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January 27, 2015

Future Rail: Issue 22

In this issue: The UK’s controversial plans for HS3 in the north, proposals for a US-Mexico high-speed link, China’s massive investment in African infrastructure, Cisco’s Connected Transport Challenge, the reasons behind skyrocketing rail fares in the UK, and more

By Berenice Baker

Future Rail: Issue 22 | February 2015

Undeterred by the furore over HS2, the UK Government unveiled plans in October for a high-speed rail link in the north of England, dubbed HS3, which aims to improve rail links across the Pennines. With critics already questioning the necessity and economic viability of such a project, we investigate the proposal and ask whether it will survive the upcoming general election.

We also take a look at a proposed cross-border link between the US and Mexico which could spark new interest in high-speed rail in the region and explore China’s many investments and contracts for the development of rail infrastructure across Africa.

Moreover, we ask Cisco what it hopes to achieve with its Connected Transport Challenge for SMEs developing systems that could improve the passenger experience at stations, investigate how the UK’s skyrocketing rail fares can be brought down to more reasonable levels and speak to Cranfield University about its world-first MSc in safety and accident investigation and training a future generation of rail accident investigators.

Click here to read this issue.

In this issue

Strategy of Vanity?
HS3 aims to improve east-west rail links in the north of England, but many have voiced their criticism of the project and its purpose. Julian Turner speaks to one such critic, Dr Richard Wellings at the Institute of Economic Affairs.
Read the full article.

Breaking Down Borders
Unlike Europe and Asia, the US has been reluctant to embrace high-speed rail. But could a proposed cross-border track between San Antonio and Monterrey, Mexico, alter perceptions? Ross Davies takes a closer look at the project.
Read the full article.

African Exploits
While aggressive investment seems to have peaked, China still has significant economic and political stakes in railway projects throughout Africa. Daniel Garrun explores the various China-backed projects criss-crossing the continent.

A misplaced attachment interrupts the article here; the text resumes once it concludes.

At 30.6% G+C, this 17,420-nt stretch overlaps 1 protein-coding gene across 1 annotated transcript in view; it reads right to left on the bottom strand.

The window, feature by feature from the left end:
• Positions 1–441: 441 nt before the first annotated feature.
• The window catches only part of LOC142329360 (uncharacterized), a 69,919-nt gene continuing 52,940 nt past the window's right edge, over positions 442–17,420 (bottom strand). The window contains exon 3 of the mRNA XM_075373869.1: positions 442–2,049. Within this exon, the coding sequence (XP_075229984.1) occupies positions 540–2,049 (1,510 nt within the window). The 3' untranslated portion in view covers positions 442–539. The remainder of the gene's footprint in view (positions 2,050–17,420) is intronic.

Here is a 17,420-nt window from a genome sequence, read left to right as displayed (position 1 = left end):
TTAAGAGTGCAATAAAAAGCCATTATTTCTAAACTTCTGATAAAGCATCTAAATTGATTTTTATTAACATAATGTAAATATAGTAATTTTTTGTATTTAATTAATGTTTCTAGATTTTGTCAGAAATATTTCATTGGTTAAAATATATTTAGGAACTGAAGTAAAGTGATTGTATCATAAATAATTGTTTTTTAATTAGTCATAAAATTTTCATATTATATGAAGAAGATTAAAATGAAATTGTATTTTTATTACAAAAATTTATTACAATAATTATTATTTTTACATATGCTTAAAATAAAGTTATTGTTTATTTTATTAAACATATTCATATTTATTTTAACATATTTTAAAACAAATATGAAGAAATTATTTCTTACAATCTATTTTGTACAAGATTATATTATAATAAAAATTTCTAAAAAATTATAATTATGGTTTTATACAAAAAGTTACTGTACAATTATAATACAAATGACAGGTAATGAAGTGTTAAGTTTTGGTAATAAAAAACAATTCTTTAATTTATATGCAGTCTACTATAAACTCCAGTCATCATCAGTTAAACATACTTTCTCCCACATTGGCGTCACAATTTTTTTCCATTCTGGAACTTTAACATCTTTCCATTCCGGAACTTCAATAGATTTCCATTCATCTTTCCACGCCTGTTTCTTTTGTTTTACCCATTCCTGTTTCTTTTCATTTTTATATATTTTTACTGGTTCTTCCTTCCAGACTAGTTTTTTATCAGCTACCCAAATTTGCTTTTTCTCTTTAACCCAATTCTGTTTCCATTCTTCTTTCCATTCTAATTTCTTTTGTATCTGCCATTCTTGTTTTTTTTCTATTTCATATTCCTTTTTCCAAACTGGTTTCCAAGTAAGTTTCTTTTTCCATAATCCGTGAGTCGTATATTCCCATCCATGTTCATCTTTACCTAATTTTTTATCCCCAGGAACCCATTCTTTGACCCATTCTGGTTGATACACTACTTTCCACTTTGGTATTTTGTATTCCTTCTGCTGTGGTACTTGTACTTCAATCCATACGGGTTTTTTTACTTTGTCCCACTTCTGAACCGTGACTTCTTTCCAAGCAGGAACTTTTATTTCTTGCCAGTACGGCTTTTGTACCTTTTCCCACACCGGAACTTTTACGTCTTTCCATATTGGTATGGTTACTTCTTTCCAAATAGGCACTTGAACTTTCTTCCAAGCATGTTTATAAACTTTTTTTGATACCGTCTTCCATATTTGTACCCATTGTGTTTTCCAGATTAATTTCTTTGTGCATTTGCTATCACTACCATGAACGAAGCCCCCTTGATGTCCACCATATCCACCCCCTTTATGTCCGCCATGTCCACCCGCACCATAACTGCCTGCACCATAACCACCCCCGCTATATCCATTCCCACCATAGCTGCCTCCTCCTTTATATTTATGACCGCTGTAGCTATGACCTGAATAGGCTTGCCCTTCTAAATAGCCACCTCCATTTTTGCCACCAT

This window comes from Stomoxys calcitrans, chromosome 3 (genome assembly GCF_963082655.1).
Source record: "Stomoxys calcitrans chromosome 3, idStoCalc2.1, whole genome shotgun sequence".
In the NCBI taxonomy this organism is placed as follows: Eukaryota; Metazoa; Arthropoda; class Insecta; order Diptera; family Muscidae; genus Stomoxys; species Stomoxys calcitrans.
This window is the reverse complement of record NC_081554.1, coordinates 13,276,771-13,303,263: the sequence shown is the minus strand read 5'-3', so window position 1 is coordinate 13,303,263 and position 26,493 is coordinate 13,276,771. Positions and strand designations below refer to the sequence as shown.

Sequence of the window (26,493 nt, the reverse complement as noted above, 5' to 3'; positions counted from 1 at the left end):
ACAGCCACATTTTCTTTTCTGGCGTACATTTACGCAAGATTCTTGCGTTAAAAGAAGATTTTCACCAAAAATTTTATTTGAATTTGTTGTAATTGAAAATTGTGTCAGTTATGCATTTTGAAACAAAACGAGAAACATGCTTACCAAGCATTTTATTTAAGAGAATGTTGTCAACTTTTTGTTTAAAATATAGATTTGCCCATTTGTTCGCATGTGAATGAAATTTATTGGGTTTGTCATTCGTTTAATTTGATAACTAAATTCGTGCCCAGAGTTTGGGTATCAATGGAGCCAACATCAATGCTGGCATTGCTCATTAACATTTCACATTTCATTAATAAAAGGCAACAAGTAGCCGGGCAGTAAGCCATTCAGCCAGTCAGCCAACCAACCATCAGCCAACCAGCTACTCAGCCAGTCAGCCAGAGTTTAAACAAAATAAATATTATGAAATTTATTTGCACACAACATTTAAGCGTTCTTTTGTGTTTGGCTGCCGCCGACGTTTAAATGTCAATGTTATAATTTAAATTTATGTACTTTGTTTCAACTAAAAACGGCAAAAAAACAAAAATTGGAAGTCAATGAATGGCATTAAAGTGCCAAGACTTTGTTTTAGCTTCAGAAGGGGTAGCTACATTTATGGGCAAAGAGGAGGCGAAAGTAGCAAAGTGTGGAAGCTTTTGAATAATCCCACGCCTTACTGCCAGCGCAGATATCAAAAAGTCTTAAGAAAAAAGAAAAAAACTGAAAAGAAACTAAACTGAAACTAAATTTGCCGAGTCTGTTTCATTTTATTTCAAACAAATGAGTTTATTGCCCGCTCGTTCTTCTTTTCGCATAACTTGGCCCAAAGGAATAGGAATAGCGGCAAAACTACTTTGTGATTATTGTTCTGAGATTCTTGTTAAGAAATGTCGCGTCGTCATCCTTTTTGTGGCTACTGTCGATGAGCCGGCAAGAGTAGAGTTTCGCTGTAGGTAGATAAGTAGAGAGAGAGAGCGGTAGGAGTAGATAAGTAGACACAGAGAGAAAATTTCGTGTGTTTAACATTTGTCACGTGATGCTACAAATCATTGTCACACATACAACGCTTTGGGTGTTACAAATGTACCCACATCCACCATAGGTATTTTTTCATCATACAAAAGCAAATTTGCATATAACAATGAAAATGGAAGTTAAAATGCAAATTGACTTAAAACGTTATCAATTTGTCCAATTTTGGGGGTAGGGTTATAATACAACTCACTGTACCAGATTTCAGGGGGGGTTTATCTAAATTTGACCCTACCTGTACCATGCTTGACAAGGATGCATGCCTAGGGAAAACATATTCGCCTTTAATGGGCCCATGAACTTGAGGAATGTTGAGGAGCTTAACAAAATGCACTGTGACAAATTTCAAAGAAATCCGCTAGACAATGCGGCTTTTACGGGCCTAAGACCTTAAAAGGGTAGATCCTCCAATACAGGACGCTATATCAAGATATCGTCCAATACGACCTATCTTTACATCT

Read the full article.

Rising to the Challenge
Cisco’s Connected Transport Challenge gives start-ups and SMEs the opportunity to develop systems that will improve passenger experience at stations. With the four finalists now revealed, Laura Walkinshaw learns more about the competition and the proposals that stood out
Read the full article.

Fare’s Fair?
With many UK rail fares rising well beyond inflation since privatisation in 1993, Chris Lo investigates the reasons behind high fares and whether nationalisation is a possible solution for a more reasonable fare system.
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A Blueprint for Smart Rail Travel
With rail passenger journeys set to increase and the UK’s national network already at breaking point, Ecebs managing director Russell McCullagh outlines steps that can be taken in an effort to improve the efficiency and effectiveness of operations
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Future Prospects
Cranfield University has launched the world’s first full MSc in Safety and Accident Investigation designed for rail accident investigators. Frances Marcellin speaks to Graham Braithwaite of the university to learn more.
Read the full article.

Next issue preview

Home to massive natural gas reserves, Russia is currently testing new LNG locomotives for use in the near future. We find out if the country will be the one to push LNG technology into the rail mainstream.

In technology, we take a trip through history to consider how locomotives have developed over the centuries, and speak to Alstom about its new engine range after its hybrid diesel locomotive turned heads at last year’s Innotrans.

Henning Larsen Architects recently won the bid to design a train station for the new city of Vinge, outside Copenhagen. We investigate their unique vision. We also take a closer look at Eurostar’s new e320 trains.

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